Re "Bush's Obstructionism," editorial, Aug. 9: To read that Senate Majority Leader Bill Frist and House Speaker J. Dennis Hastert are obstructing the vote to renew the assault gun ban pierces me to the core, as a mother who witnessed my two young sons fall victim to a person shooting an assault gun as we sought to leave the park after signing up my 7-year-old for the Youth Winter Basketball League. He was fatally wounded, with bullets having penetrated his right eye, cheek and the center of his forehead. My younger son, 10 months old at the time, sustained bullet fragment wounds to the right side of his nose and his left eye. He survived to endure the removal of his lens and receive a "buttonhole" cornea transplant, taking anti-rejection medication on a daily basis, regular hours of patching his uninjured eye to maintain sight in the left one, and living in the absence of his big brother who loved him so dearly. In spite of what has been dealt him, he is an excellent student. He is now 7.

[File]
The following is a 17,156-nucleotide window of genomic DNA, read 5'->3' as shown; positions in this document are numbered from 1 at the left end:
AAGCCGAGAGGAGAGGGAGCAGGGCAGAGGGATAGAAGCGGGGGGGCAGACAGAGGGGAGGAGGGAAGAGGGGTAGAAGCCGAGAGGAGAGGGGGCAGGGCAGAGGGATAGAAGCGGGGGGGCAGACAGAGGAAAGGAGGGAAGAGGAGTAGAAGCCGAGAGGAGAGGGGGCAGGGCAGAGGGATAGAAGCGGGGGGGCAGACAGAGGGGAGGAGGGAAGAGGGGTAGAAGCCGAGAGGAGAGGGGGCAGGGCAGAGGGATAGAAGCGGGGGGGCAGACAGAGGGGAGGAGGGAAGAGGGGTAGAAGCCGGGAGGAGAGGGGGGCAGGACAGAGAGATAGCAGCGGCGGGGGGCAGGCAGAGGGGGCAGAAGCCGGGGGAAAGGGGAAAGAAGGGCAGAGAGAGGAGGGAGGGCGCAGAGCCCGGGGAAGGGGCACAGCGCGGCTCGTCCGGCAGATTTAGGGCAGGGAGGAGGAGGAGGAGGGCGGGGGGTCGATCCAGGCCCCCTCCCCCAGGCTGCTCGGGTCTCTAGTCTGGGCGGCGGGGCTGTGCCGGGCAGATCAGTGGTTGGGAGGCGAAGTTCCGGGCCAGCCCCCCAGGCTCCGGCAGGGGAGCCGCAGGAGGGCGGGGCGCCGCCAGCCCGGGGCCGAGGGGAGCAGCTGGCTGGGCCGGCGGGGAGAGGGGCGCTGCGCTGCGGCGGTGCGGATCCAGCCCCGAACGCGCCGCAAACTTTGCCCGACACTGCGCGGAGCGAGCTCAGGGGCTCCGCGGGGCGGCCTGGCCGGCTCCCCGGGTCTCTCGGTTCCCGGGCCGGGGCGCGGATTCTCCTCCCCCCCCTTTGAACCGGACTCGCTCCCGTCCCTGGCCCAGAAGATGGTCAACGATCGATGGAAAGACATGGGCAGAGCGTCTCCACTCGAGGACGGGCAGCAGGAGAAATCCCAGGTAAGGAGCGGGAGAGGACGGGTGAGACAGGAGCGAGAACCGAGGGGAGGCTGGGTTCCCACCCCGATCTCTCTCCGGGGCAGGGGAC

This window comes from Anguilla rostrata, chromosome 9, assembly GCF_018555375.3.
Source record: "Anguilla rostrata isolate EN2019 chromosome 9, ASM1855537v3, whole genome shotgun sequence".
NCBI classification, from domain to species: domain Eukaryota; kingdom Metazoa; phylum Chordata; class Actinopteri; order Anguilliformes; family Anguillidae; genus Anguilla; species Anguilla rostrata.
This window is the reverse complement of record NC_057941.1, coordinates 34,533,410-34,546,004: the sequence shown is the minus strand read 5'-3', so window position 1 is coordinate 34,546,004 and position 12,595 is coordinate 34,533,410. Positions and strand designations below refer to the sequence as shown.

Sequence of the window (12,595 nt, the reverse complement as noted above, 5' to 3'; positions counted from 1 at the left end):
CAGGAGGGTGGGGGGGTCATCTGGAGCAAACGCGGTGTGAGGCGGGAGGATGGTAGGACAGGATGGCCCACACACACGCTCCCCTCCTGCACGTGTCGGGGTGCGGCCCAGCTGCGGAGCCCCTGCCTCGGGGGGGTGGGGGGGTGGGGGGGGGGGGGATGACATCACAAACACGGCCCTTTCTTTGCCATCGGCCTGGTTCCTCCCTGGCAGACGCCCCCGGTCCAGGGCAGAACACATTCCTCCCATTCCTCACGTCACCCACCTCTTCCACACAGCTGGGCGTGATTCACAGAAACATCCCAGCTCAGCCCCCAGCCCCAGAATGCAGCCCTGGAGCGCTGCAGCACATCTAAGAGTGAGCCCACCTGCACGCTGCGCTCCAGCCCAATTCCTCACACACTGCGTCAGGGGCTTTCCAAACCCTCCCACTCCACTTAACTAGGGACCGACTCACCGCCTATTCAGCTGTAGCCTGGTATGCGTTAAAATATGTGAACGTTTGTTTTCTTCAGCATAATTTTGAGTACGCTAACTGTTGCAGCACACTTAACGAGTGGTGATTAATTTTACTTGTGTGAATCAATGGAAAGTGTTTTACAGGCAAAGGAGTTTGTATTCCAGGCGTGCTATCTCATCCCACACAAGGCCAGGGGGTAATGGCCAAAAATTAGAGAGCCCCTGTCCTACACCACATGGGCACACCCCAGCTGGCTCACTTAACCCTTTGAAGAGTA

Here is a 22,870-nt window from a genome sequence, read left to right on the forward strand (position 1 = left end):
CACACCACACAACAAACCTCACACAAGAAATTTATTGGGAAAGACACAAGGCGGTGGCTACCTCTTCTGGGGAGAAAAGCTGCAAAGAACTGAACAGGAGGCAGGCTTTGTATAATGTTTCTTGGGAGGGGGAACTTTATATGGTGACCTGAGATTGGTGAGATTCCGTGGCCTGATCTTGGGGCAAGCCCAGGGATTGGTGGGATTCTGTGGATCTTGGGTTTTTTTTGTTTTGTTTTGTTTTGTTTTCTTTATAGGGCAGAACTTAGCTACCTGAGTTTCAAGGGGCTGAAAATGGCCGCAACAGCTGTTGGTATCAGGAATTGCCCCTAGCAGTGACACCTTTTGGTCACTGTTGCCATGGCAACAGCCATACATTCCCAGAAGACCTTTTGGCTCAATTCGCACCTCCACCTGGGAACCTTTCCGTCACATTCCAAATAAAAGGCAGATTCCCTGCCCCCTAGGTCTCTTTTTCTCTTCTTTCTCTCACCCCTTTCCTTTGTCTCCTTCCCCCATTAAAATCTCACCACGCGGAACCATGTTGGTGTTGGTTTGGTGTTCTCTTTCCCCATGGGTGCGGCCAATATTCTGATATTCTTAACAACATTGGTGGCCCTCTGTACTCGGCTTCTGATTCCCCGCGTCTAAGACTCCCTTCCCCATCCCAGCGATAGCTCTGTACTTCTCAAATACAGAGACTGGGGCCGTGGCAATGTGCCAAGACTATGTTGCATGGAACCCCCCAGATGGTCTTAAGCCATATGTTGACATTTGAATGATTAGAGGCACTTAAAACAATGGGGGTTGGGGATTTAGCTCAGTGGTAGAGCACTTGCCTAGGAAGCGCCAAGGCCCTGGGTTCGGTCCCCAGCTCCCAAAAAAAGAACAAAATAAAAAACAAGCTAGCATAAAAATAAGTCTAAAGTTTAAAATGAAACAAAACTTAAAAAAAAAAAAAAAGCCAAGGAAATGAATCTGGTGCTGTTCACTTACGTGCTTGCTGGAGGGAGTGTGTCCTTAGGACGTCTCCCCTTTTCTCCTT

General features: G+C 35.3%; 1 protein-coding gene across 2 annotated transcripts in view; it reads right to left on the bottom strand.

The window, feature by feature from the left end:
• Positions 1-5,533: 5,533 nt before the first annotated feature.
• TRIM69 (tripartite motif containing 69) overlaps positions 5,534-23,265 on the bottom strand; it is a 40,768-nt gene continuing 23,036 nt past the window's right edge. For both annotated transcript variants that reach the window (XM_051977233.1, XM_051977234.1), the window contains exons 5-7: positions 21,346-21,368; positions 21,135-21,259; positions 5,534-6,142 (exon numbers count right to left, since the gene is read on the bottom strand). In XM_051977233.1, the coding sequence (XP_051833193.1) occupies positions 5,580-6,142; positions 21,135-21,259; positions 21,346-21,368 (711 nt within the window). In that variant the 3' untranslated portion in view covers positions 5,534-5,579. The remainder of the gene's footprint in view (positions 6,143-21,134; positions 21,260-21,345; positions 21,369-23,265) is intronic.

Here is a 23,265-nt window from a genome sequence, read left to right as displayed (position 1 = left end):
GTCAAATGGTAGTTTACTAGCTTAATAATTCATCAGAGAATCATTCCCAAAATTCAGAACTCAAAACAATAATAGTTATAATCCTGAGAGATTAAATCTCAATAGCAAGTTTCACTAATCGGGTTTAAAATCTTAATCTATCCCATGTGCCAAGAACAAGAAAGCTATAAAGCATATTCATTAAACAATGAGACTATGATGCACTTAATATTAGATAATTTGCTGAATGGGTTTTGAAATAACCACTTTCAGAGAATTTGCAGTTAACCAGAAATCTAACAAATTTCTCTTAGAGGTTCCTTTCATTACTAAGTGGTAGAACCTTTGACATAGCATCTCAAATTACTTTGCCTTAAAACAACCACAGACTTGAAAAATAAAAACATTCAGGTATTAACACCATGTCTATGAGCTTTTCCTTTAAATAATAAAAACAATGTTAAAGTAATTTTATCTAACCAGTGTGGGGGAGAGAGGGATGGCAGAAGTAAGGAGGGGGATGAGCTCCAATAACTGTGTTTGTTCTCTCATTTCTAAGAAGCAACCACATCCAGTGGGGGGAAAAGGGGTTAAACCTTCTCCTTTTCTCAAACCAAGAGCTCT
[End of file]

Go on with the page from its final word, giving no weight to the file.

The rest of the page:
Tell me, President Bush, Sen. Frist and Rep. Hastert, is this your answer to my son, seven years later, in addressing the gun violence epidemic in our country, that you are now going to open the floodgates for the sale and manufacturing of the very type of weapons that took his brother's life and scarred him?
I know how to get a 99.9% "yes" response on a question about gun control. You merely ask anybody "Are you in favor of a law that will keep dangerous guns out of the hands of criminals?" I also know a way to silence 100% of the lawmakers, activists and other believers in unicorns. You merely ask them, "Could you please define a law that will keep dangerous guns out of the hands of criminals?" The response would be universal silence, as there is not, never has been, nor ever will be such a law, and criminals do not obey laws.
Even the most ardent supporters of the assault gun ban admit that it has been totally ineffective, so why does The Times keep pushing the gun control myth?